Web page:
Walter Johnson via Dominick Claflin YouTube, screenshot

Whether you’re a die-hard fan or a casual observer, there’s something mesmerizing about a pitch that leaves the batter – and sometimes the audience – utterly stunned. The MLB has been graced by several legends with golden arms. Let’s count down ten of the best pitchers who have truly left an indelible mark on the sport.

Photo by Lesly Juarez, free to use under the Unsplash license.

Sandy Koufax

With four no-hitters, including a perfect game, Koufax’s career might have been short due to arthritis, but it was undeniably impactful. His blazing fastball and devastating curveball made him a six-time All-Star and three-time Cy Young winner.

Despite his legendary status, Koufax played a majority of his career with arthritis in his elbow. By the end of his career, he was essentially pitching in constant pain, which ultimately led him to retire at the young age of 30 – further cementing his legend.

Nolan Ryan

The Ryan Express! With a record seven no-hitters and 5,714 career strikeouts, Ryan’s power and longevity on the mound are unrivaled. Over his 27-season career, he dominated batters with his sheer speed and tenacity.

Ryan is the only MLB player to have his number retired by three different teams: the Angels, Astros, and Rangers.

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Pedro Martinez

In an era dominated by hitters, Pedro stood out. With a three-time Cy Young recognition and five ERA titles, Martinez’s changeup was a thing of beauty.

In 1999, he had a staggering 313 strikeouts with an ERA of just 2.07.

Cy Young

It’s no surprise that the award for the best pitcher is named after him. With 511 career wins – a record still unbroken – Young’s ability to control the game was unmatched in his era. Young threw the first-ever pitch in World Series history in 1903, representing the Boston Red Sox.

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Bob Gibson

In 1968, Gibson had an almost unreal 1.12 ERA, leading to a rule change the following year to level the playing field between pitchers and hitters. His fierce competitive nature was legendary.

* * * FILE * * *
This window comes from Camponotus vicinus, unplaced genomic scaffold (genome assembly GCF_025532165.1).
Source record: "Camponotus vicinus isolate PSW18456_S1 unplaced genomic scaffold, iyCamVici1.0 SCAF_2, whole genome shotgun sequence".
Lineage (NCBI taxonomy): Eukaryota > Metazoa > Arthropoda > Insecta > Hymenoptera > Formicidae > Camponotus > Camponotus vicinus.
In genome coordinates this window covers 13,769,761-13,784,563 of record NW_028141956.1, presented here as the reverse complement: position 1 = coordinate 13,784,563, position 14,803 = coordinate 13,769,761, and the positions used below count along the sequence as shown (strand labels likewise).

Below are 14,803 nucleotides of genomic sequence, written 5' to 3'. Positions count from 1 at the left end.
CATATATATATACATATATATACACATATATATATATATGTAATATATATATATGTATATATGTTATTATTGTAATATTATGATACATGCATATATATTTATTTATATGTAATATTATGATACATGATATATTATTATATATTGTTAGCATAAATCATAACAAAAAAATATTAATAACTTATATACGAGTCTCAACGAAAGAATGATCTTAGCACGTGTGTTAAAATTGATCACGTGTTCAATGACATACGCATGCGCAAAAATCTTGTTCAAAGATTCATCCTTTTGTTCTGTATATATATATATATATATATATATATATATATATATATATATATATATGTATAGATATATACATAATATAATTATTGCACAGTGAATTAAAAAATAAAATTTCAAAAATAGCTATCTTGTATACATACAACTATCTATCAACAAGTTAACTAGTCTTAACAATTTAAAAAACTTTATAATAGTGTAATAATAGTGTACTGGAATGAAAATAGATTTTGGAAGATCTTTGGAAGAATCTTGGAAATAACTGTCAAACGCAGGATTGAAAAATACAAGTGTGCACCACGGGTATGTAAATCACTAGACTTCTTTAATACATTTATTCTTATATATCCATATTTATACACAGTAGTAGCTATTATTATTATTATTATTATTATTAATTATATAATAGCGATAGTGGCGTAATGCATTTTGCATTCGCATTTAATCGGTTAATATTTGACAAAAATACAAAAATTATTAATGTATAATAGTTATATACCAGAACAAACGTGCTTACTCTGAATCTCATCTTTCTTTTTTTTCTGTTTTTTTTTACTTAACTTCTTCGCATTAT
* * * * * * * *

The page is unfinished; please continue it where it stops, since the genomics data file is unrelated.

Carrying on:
During his iconic 1968 season, Gibson completed 28 of his 34 starts, meaning he pitched the entire game almost 82% of the time he took the mound.

Randy Johnson

The Big Unit, standing at a towering 6’10”, Johnson was a five-time Cy Young winner. With a fastball that sometimes touched 100 mph and a slider that seemed to defy physics, he struck out 4,875 batters in his career.

Johnson is one of the few pitchers to hit a bird with a pitch. During a 2001 spring training game, a dove flew in front of the plate just as Johnson released the ball, resulting in an explosion of feathers.

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Greg Maddux

Unlike others who dominated with speed, Maddux was all about precision. With four consecutive Cy Young Awards, Maddux’s ability to read hitters and situations was unparalleled. Maddux won 18 Gold Glove Awards, the most by any pitcher, highlighting his exceptional defensive skills in addition to his pitching prowess.

Walter Johnson

The “Big Train” played his entire 21-year career with the Washington Senators, racking up 417 wins and a record 110 shutouts. His sidearm fastball was said to be one of the fastest the game has ever seen. Johnson was not just an ace on the mound; he also served as a manager and even ran for political office after his baseball career, though he was unsuccessful in his bid for a congressional seat.

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Tom Seaver

“Tom Terrific” had an incredible 311 wins and 3,640 strikeouts over his illustrious career. A 12-time All-Star and three-time Cy Young winner, Seaver was known for his powerful leg drive which contributed to his pitching prowess.

Seaver is one of only two pitchers in MLB history to record a 300-win, 3,000-strikeout, and sub-3.00 ERA career – the other being Walter Johnson.

Clayton Kershaw

Representing the modern era, Kershaw’s curveball is often described as “public enemy number one” by Vin Scully. With numerous accolades, including three Cy Young Awards, Kershaw is a testament to the ongoing legacy of pitching greatness.

Beyond his on-field achievements, Kershaw is well-known for his philanthropic work, especially his charity, “Kershaw’s Challenge,” which seeks to improve the lives of children in the U.S., the Dominican Republic, and Africa.

From blazing fastballs to artful changeups, the MLB has witnessed a series of pitchers who have redefined the game. As we cheer for our favorite teams, it’s essential to remember and celebrate these legends who made baseball the beautiful game it is.

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